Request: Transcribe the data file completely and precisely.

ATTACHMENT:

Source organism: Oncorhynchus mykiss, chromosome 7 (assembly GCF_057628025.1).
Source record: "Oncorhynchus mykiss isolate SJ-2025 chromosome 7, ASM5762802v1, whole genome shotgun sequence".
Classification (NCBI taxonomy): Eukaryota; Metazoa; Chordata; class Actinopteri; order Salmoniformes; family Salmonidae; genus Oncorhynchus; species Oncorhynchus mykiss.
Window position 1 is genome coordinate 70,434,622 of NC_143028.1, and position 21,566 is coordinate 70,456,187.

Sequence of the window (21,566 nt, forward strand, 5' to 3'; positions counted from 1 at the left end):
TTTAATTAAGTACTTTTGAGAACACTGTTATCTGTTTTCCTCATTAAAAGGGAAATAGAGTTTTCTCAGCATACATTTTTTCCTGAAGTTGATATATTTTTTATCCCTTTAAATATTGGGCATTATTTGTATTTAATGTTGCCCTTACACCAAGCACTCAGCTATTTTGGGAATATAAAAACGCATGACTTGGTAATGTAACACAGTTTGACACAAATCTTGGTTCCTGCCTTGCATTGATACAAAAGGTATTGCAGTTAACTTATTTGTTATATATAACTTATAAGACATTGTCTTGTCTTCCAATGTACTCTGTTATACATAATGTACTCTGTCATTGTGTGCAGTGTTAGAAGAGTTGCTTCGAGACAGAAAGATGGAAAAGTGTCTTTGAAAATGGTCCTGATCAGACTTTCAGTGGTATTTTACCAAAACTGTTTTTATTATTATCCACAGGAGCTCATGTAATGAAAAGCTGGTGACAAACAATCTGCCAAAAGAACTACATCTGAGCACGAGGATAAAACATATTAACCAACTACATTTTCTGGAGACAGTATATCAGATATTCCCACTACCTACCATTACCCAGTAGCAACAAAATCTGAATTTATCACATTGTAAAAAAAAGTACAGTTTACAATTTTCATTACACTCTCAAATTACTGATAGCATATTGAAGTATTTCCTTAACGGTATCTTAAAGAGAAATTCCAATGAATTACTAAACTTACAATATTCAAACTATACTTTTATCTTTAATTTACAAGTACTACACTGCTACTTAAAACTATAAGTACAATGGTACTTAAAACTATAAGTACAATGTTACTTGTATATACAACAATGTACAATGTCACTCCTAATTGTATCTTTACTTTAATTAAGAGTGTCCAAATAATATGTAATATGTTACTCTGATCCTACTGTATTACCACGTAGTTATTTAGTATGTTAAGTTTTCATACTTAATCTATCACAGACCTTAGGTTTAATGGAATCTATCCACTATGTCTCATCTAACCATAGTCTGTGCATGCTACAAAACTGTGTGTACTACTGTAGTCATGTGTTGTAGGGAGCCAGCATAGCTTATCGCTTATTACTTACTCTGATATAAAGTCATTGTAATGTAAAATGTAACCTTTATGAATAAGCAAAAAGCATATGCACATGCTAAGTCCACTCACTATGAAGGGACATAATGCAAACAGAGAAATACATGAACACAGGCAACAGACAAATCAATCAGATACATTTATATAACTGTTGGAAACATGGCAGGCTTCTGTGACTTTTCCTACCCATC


Source organism: Oncorhynchus mykiss, chromosome 7 (assembly GCF_057628025.1).
Source record: "Oncorhynchus mykiss isolate SJ-2025 chromosome 7, ASM5762802v1, whole genome shotgun sequence".
Classification (NCBI taxonomy): Eukaryota; Metazoa; Chordata; class Actinopteri; order Salmoniformes; family Salmonidae; genus Oncorhynchus; species Oncorhynchus mykiss.
Window position 1 is genome coordinate 70,434,622 of NC_143028.1, and position 21,566 is coordinate 70,456,187.

Sequence of the window (21,566 nt, forward strand, 5' to 3'; positions counted from 1 at the left end):
TTTAATTAAGTACTTTTGAGAACACTGTTATCTGTTTTCCTCATTAAAAGGGAAATAGAGTTTTCTCAGCATACATTTTTTCCTGAAGTTGATATATTTTTTATCCCTTTAAATATTGGGCATTATTTGTATTTAATGTTGCCCTTACACCAAGCACTCAGCTATTTTGGGAATATAAAAACGCATGACTTGGTAATGTAACACAGTTTGACACAAATCTTGGTTCCTGCCTTGCATTGATACAAAAGGTATTGCAGTTAACTTATTTGTTATATATAACTTATAAGACATTGTCTTGTCTTCCAATGTACTCTGTTATACATAATGTACTCTGTCATTGTGTGCAGTGTTAGAAGAGTTGCTTCGAGACAGAAAGATGGAAAAGTGTCTTTGAAAATGGTCCTGATCAGACTTTCAGTGGTATTTTACCAAAACTGTTTTTATTATTATCCACAGGAGCTCATGTAATGAAAAGCTGGTGACAAACAATCTGCCAAAAGAACTACATCTGAGCACGAGGATAAAACATATTAACCAACTACATTTTCTGGAGACAGTATATCAGATATTCCCACTACCTACCATTACCCAGTAGCAACAAAATCTGAATTTATCACATTGTAAAAAAAAGTACAGTTTACAATTTTCATTACACTCTCAAATTACTGATAGCATATTGAAGTATTTCCTTAACGGTATCTTAAAGAGAAATTCCAATGAATTACTAAACTTACAATATTCAAACTATACTTTTATCTTTAATTTACAAGTACTACACTGCTACTTAAAACTATAAGTACAATGGTACTTAAAACTATAAGTACAATGTTACTTGTATATACAACAATGTACAATGTCACTCCTAATTGTATCTTTACTTTAATTAAGAGTGTCCAAATAATATGTAATATGTTACTCTGATCCTACTGTATTACCACGTAGTTATTTAGTATGTTAAGTTTTCATACTTAATCTATCACAGACCTTAGGTTTAATGGAATCTATCCACTATGTCTCATCTAACCATAGTCTGTGCATGCTACAAAACTGTGTGTACTACTGTAGTCATGTGTTGTAGGGAGCCAGCATAGCTTATCGCTTATTACTTACTCTGATATAAAGTCATTGTAATGTAAAATGTAACCTTTATGAATAAGCAAAAAGCATATGCACATGCTAAGTCCACTCACTATGAAGGGACATAATGCAAACAGAGAAATACATGAACACAGGCAACAGACAAATCAATCAGATACATTTATATAACTGTTGGAAACATGGCAGGCTTCTGTGACTTTTCCTACCCATC